A Note from Janet: Just wanted to say that THE DAILY DIGI is thrilled to announce that team member, known in the digi world as “Katie the Scrapbook Lady” is going to be sharing her wonderful scrapping tips, tricks, and tutorials with us every Friday! You can read more about her HERE!
The idea of writing directly on a photo is one that takes a little getting used to at first. We are taught that photos are something special to be framed or put into albums so the idea of taking a pen to them seems a little disrespectful, and even a little wild! Before I (Katie) discovered digital scrapbooking, I never dared to do such a thing. I was too afraid of making a mistake and I wasn’t really sure why I would ever want to use a pen or any other kind of tool to mark up my precious pictures. One of the best features of creating something digitally is that blessed UNDO function, so there is no need to be scared of marking up your photographs. In fact, I bet you will be searching your files for photos to “write” on after I show you a few creative ways to have more fun with your photographs.
Why would someone want to write (or type, or doodle) directly on a photograph anyway? Besides the fun factor, there are several other good reasons:
- a good way to document memories
- include special details that might not otherwise be shared
- create meaningful messages of inspiration
- decorate your home, office, or other surroundings
- make gifts for others
- create visually stunning scrapbook pages
- add interest to blog posts and journal entries
There are a few easy methods that I love to use to work on photo-writing projects.
USE PREMADE WORD ART AND OVERLAYS
Search through your files and look for professionally designed word art and photo overlays. Most word art files come in .png format which means you just need to digitally add it on top of your photo. When you pair a simple graphic or title to a meaningful photo you will create an instant work of art!
word art by Kitty Designs. “A child’s world is about play” – I want to frame this one!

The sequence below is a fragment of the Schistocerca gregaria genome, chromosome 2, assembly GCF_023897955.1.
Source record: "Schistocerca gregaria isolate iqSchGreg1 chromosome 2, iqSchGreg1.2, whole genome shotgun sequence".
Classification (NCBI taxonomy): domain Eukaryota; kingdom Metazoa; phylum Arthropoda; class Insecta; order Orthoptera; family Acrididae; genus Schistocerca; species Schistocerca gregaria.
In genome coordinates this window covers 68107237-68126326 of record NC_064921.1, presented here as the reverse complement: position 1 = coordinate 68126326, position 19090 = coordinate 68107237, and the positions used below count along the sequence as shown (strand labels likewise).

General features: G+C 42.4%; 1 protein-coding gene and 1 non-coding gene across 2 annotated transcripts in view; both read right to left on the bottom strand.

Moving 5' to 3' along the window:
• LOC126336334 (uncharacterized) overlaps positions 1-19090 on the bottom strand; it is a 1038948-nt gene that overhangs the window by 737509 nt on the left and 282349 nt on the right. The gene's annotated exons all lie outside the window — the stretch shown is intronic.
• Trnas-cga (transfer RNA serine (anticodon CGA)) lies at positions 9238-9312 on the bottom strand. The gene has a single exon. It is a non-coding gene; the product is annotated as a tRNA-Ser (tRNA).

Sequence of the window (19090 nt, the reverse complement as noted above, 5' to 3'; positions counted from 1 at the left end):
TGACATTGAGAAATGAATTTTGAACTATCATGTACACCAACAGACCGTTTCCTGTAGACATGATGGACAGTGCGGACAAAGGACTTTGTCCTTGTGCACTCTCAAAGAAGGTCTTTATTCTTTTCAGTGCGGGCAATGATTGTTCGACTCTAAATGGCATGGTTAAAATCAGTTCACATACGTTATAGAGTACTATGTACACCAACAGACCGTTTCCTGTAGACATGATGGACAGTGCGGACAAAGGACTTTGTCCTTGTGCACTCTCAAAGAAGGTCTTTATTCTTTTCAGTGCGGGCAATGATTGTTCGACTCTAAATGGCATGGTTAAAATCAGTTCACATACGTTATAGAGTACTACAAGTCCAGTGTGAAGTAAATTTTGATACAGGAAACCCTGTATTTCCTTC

word art by Manda Bean at Sweet Shoppe Designs. (No Longer Available) Quote says “Life is not meant to be easy my child, but take courage…it can be delightful.” George Bernard Shaw. A motivational quote that would be fun to hang on a bulletin board.
word art by Jen Wilson. Wouldn’t this make a great Valentine’s Card?
Word art by Maya at Scrapbook Graphics. I printed this one in a square format and included it as a scrapbook page in my daughter’s album.
word art by Steph2 at The Daily Digi. I think this would make a beautiful birthday card or I might frame it for my Father-in-Law since he’s the one blowing out the candles.
Word art frame by Ali Edwards at Designer Digitals. This would be another great one to frame or to include on a scrapbook layout.
USE FONTS TO DOCUMENT DATES & DETAILS
You don’t need to use pre-designed word art to make a picture shine. I love to type quotes or thoughts right onto my digital photos in my photo editing program. Simply save as a new file and print.
This hangs above my desk for inspiration. My husband even asked for a copy to take to work. Font is papyrus.
I used a simple font (arial) so I didn’t detract from the details in the picture.
This one certainly isn’t “frame-worthy” but it was a great addition to my blog post about my daughter’s birthday. Font is CK classical.
I turned this one into a 2 inch magnet to hang on our reminder board when Ginger is out of food. It works like a charm and I never have to nag anyone!Something Blue Studios is my favorite place to get magnets made because they are so nice and sturdy.
I used the Hootie font on this one to make a motivational reminder for myself.
Document the date and/or title of a picture. Great for photo 365 projects! Great way to include journaling details as well.
USE YOUR ACTUAL HANDWRITING ON A PHOTO
You can have a font made from your handwriting and then you will be able to type up anything you want using your own familiar writing. Or you can scan in your own handwriting. Here’s a link to a tutorial on how to incorporate your handwriting into your digital projects. You can also use a digital pen and tablet like a Wacom.
That’s my handwriting on that photo. I’m not a big fan of my own writing so I don’t use it very often, but I know it is a very meaningful addition to my creations.
A FEW TIPS TO SHARE:
- Look for photos that have empty space or dark portions so your words will stand out. They will be hard to read if there is a lot going on behind them so open areas like sky, water, grass, or walls make especially nice backdrops for words.
- Always save your file with a new name and don’t save over the original photo file. This is good practice for any type of digital photo creation.
- Share your creations by printing them or sending them in digital format to others who will enjoy them. They will appreciate your amazing artwork!